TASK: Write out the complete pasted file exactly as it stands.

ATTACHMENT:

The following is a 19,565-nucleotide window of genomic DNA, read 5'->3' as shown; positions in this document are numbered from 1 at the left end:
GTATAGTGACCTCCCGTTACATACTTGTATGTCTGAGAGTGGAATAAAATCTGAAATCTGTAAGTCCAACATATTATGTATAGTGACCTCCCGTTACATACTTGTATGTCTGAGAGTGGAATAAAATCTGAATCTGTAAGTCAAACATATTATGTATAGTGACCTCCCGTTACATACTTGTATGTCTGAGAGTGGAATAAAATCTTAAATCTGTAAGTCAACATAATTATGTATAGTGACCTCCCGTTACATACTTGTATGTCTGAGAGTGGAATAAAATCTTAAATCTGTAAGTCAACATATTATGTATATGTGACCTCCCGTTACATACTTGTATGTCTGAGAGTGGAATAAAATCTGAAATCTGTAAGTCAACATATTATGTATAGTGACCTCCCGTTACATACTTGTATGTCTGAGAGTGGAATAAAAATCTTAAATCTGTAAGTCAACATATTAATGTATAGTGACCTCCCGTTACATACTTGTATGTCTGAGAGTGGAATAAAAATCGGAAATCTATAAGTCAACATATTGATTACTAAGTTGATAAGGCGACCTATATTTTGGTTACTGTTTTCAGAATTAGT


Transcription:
The following is a 19,565-nucleotide window of genomic DNA, read 5'->3' as shown; positions in this document are numbered from 1 at the left end:
GTATAGTGACCTCCCGTTACATACTTGTATGTCTGAGAGTGGAATAAAATCTGAAATCTGTAAGTCCAACATATTATGTATAGTGACCTCCCGTTACATACTTGTATGTCTGAGAGTGGAATAAAATCTGAATCTGTAAGTCAAACATATTATGTATAGTGACCTCCCGTTACATACTTGTATGTCTGAGAGTGGAATAAAATCTTAAATCTGTAAGTCAACATAATTATGTATAGTGACCTCCCGTTACATACTTGTATGTCTGAGAGTGGAATAAAATCTTAAATCTGTAAGTCAACATATTATGTATATGTGACCTCCCGTTACATACTTGTATGTCTGAGAGTGGAATAAAATCTGAAATCTGTAAGTCAACATATTATGTATAGTGACCTCCCGTTACATACTTGTATGTCTGAGAGTGGAATAAAAATCTTAAATCTGTAAGTCAACATATTAATGTATAGTGACCTCCCGTTACATACTTGTATGTCTGAGAGTGGAATAAAAATCGGAAATCTATAAGTCAACATATTGATTACTAAGTTGATAAGGCGACCTATATTTTGGTTACTGTTTTCAGAATTAGT